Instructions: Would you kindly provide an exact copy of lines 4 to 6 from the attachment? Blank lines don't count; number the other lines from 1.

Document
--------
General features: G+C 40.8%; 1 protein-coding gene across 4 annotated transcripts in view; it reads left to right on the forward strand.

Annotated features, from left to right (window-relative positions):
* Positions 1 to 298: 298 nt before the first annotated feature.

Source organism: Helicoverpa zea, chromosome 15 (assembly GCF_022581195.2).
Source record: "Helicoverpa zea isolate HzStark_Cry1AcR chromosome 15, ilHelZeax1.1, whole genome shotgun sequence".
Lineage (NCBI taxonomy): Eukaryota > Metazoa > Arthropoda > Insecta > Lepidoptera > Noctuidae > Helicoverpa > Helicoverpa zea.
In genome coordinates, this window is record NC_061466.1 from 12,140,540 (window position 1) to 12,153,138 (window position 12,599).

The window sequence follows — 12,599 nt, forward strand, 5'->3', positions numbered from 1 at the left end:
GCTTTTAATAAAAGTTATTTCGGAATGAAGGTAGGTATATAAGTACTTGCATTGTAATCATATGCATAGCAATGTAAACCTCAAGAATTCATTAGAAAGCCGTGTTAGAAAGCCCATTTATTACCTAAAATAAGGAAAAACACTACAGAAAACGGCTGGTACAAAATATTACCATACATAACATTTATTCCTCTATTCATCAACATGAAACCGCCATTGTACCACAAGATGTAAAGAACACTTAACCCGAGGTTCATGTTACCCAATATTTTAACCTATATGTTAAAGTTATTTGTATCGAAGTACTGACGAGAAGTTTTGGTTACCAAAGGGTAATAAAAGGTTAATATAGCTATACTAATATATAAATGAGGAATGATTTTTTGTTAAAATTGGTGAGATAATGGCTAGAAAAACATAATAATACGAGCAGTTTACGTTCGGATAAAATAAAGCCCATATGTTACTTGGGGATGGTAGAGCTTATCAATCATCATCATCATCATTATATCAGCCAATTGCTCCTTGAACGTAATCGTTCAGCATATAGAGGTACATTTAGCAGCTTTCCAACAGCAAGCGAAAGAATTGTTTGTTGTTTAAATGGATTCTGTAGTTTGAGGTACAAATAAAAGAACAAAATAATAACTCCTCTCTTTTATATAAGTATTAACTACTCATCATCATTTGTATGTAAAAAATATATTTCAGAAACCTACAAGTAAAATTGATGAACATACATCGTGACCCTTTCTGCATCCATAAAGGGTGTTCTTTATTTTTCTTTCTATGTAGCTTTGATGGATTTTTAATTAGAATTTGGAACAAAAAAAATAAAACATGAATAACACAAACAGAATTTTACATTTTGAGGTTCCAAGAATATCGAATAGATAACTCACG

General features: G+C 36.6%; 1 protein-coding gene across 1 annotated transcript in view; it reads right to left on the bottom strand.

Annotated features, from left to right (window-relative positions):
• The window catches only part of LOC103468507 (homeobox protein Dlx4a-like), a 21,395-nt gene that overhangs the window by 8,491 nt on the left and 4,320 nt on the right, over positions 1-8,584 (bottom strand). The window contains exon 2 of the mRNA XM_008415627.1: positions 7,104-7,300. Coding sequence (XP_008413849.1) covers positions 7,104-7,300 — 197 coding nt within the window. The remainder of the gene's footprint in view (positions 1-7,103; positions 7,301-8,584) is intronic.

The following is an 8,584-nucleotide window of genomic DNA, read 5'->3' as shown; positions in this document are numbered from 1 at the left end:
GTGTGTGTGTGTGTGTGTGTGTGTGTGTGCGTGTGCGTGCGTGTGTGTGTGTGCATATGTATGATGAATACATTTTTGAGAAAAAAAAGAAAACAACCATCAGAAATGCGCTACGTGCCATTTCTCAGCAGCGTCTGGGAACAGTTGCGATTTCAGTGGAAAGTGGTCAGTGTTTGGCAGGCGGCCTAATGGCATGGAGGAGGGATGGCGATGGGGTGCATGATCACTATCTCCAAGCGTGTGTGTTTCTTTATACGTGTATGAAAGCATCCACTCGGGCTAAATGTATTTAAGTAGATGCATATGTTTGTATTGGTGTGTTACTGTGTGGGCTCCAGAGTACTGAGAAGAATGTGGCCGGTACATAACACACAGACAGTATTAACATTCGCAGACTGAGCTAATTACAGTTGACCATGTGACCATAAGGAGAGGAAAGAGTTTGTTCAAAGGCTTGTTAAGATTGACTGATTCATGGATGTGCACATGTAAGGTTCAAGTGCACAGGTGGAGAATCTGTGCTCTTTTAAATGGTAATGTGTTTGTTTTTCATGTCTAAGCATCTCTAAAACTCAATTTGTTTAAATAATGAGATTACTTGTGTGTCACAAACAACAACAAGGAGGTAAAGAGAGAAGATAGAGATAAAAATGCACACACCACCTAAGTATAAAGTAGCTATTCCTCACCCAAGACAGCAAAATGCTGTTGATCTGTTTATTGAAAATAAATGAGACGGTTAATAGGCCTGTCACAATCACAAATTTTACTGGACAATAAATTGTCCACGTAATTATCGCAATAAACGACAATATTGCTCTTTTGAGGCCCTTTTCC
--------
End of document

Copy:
Source organism: Helicoverpa zea, chromosome 15 (assembly GCF_022581195.2).
Source record: "Helicoverpa zea isolate HzStark_Cry1AcR chromosome 15, ilHelZeax1.1, whole genome shotgun sequence".
Lineage (NCBI taxonomy): Eukaryota > Metazoa > Arthropoda > Insecta > Lepidoptera > Noctuidae > Helicoverpa > Helicoverpa zea.